Walking The Well-Worn Path



As I was nearing the end of my last year of bible college I came across the term “Theologia Viatorum” which essentially means “theology of pilgrims” or “theology on the way”. Hearing this phrase had a somewhat surprising effect on me because these Latin words brought with them a sense of peace. As I grappled with theological concepts, explored the triune God, and tried to make sense of my own beliefs and faith (as you do when you go to Bible College), discovering a term that perfectly encapsulated this journey gave me a sense of solidarity – the realisation that this is a well-worn path.    

As human beings, and especially it seems, as Christians, we like to put things in boxes – people, scripture, and yes, even God. This makes perfect sense because when we systemise, categorise, and clarify, difficult concepts are easier to understand, big ideas become smaller, and multifaceted and multidimensional things become uniform and seamless. Unfortunately for us, God is neither straightforward, small, nor static – and neither is The Book which he gave us. 

This is where Theologia Viatorum comes in – the suggestion that all theology is imperfect and incomplete, and yet it is a journey we must take. Certainty itself is a journey, there are times when we know, that we know, that we know, and there are times, when we simply do not. I found faith particularly difficult in this season of my life, because I was afraid of doubts, and when my understanding of God was challenged, it felt like the floor of my beliefs had disappeared beneath me and I had no solid place to stand. This is a common experience for theological pilgrims, travellers, wanderers, those who are on their way to a sacred place. The deeper I dug, and the further I journeyed towards what I hoped would be truth and certainty, the further away it seemed.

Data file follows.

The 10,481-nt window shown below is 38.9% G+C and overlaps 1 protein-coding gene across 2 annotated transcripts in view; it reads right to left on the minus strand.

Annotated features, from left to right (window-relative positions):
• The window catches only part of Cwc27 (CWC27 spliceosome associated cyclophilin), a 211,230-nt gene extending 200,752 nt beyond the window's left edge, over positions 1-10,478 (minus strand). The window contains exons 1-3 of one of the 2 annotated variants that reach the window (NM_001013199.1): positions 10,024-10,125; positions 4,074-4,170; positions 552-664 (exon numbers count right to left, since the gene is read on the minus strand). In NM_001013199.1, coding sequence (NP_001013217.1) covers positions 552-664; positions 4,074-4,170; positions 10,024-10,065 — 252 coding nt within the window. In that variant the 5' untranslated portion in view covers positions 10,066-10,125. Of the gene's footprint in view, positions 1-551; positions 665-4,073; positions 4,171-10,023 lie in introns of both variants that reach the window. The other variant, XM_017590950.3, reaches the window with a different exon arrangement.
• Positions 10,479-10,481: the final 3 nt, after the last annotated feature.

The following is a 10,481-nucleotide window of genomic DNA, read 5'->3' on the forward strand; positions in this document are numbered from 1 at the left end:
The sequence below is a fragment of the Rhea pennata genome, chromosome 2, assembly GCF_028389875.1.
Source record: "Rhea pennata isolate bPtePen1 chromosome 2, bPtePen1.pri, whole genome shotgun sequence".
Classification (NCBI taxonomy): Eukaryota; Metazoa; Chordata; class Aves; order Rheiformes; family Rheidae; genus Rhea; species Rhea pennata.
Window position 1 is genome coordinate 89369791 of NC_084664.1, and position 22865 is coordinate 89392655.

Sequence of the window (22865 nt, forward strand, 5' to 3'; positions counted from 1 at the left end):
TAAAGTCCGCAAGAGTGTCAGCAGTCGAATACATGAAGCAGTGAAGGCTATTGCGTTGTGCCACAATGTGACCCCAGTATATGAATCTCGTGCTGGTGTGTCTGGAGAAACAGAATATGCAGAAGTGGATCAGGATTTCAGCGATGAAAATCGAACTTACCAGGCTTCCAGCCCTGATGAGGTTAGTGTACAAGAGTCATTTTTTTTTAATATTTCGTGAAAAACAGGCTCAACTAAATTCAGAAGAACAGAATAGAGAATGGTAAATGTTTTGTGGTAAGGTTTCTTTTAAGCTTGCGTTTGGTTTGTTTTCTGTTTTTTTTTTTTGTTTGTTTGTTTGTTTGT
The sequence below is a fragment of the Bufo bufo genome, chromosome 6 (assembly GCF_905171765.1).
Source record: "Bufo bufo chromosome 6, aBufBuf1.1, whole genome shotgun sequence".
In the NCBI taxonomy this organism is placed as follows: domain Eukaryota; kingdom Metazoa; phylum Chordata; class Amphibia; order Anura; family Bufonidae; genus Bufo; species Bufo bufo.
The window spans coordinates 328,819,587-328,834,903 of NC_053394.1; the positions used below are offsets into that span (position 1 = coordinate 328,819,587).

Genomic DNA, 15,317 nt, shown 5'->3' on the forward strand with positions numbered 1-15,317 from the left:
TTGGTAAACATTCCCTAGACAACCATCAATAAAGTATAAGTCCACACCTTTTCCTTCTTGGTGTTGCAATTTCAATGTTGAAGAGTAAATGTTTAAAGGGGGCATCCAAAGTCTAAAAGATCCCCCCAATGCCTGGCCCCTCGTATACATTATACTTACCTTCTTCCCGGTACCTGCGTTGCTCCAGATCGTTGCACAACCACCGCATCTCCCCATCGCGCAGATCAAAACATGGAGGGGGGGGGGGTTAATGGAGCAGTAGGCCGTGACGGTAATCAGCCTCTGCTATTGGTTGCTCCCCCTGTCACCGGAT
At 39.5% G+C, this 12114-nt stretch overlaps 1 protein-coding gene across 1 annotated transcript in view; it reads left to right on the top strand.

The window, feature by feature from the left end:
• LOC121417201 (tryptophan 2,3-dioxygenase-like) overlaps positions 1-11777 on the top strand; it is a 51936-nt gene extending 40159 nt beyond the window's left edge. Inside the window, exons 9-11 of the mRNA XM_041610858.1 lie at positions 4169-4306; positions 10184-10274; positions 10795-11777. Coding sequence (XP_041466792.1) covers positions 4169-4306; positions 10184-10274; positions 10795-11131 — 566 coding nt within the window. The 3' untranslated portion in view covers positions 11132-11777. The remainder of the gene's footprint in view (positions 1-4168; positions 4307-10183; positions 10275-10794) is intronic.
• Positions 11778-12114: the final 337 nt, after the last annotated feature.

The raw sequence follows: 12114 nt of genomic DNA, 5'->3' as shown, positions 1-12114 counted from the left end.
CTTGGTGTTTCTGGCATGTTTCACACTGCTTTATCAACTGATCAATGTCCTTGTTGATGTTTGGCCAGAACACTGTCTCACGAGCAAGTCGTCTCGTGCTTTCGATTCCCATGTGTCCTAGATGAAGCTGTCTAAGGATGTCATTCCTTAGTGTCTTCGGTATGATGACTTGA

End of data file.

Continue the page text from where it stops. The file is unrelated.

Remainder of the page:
As we explored systematic theology in my first year of bible college I was like a flower bud opening in the first days of spring, but as the journey continued I felt like screaming because the sun was simply too bright, I was experiencing a kind of blockage in my Christian photosynthesis, information was coming in, but it wasn’t producing faith – instead I began to question everything I thought I knew to be true and the divide between what I was learning, and what I saw and experienced in church was disconnected so the gap continued to widen. This was the beginning of my pilgrimage.

Along the way I discovered theologians – old and new such as Kierkegaard, N.T Wright, and Scot Mcknight, philosophers such as Peter Rollins and John Caputo, authors like Sarah Bessey and Rachel Held-Evans, and even people in my own city, who had been this way before. They recognised the landscape, and they helped me to navigate my way through the narrow and winding streets. They drew a map for me, and pointed out the things I must watch out for, they gave me landmarks to help me understand where I was and where I was going. I felt like I was Frodo Baggins and they were Bilbo, they had been here before. This was a well-worn path. 

Theologia Viatorum brought me to a place where I understood that the journey we can go on when we explore and deconstruct our faith, is an inherently good one. It may not be smooth, or straightforward, or easy – but it is one that can ultimately fortify, enrich, and develop our faith to a greater degree than if we never set foot on the road in the first place. 

We should not fear what we do not yet understand or be afraid to discover that maybe what we think is right needs a bit of adjustment. Orthodoxy is important, but so is the capacity to be wrong. I think the key is to approach theology with humility, remembering that God himself said “My thoughts are not your thoughts, neither are your ways my ways, declares the Lord. For as the heavens are higher than the earth, so are my ways higher than your ways, and my thoughts than your thoughts”.

Take heart, theology is a process not a destination, and it is a well-worn path. 

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